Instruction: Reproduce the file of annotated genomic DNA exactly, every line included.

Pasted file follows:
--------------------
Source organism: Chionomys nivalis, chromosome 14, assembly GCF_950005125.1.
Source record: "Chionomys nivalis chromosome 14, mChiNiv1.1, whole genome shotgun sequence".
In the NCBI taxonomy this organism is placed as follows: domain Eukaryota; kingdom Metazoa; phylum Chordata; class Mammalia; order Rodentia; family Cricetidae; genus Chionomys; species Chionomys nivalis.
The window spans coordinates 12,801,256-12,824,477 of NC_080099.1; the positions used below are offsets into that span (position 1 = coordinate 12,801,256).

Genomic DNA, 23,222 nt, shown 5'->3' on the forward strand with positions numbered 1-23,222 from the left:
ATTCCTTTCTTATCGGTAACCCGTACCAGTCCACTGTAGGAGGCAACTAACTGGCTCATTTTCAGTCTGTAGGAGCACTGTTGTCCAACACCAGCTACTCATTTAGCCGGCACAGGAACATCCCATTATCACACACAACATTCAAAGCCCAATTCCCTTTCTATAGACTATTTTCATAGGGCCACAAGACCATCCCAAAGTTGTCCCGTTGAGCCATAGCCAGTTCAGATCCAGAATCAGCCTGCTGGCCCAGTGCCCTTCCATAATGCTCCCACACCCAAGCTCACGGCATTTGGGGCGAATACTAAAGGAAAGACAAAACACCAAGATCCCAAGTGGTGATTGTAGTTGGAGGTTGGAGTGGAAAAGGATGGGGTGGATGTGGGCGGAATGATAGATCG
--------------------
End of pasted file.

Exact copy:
Source organism: Chionomys nivalis, chromosome 14, assembly GCF_950005125.1.
Source record: "Chionomys nivalis chromosome 14, mChiNiv1.1, whole genome shotgun sequence".
In the NCBI taxonomy this organism is placed as follows: domain Eukaryota; kingdom Metazoa; phylum Chordata; class Mammalia; order Rodentia; family Cricetidae; genus Chionomys; species Chionomys nivalis.
The window spans coordinates 12,801,256-12,824,477 of NC_080099.1; the positions used below are offsets into that span (position 1 = coordinate 12,801,256).

Genomic DNA, 23,222 nt, shown 5'->3' on the forward strand with positions numbered 1-23,222 from the left:
ATTCCTTTCTTATCGGTAACCCGTACCAGTCCACTGTAGGAGGCAACTAACTGGCTCATTTTCAGTCTGTAGGAGCACTGTTGTCCAACACCAGCTACTCATTTAGCCGGCACAGGAACATCCCATTATCACACACAACATTCAAAGCCCAATTCCCTTTCTATAGACTATTTTCATAGGGCCACAAGACCATCCCAAAGTTGTCCCGTTGAGCCATAGCCAGTTCAGATCCAGAATCAGCCTGCTGGCCCAGTGCCCTTCCATAATGCTCCCACACCCAAGCTCACGGCATTTGGGGCGAATACTAAAGGAAAGACAAAACACCAAGATCCCAAGTGGTGATTGTAGTTGGAGGTTGGAGTGGAAAAGGATGGGGTGGATGTGGGCGGAATGATAGATCG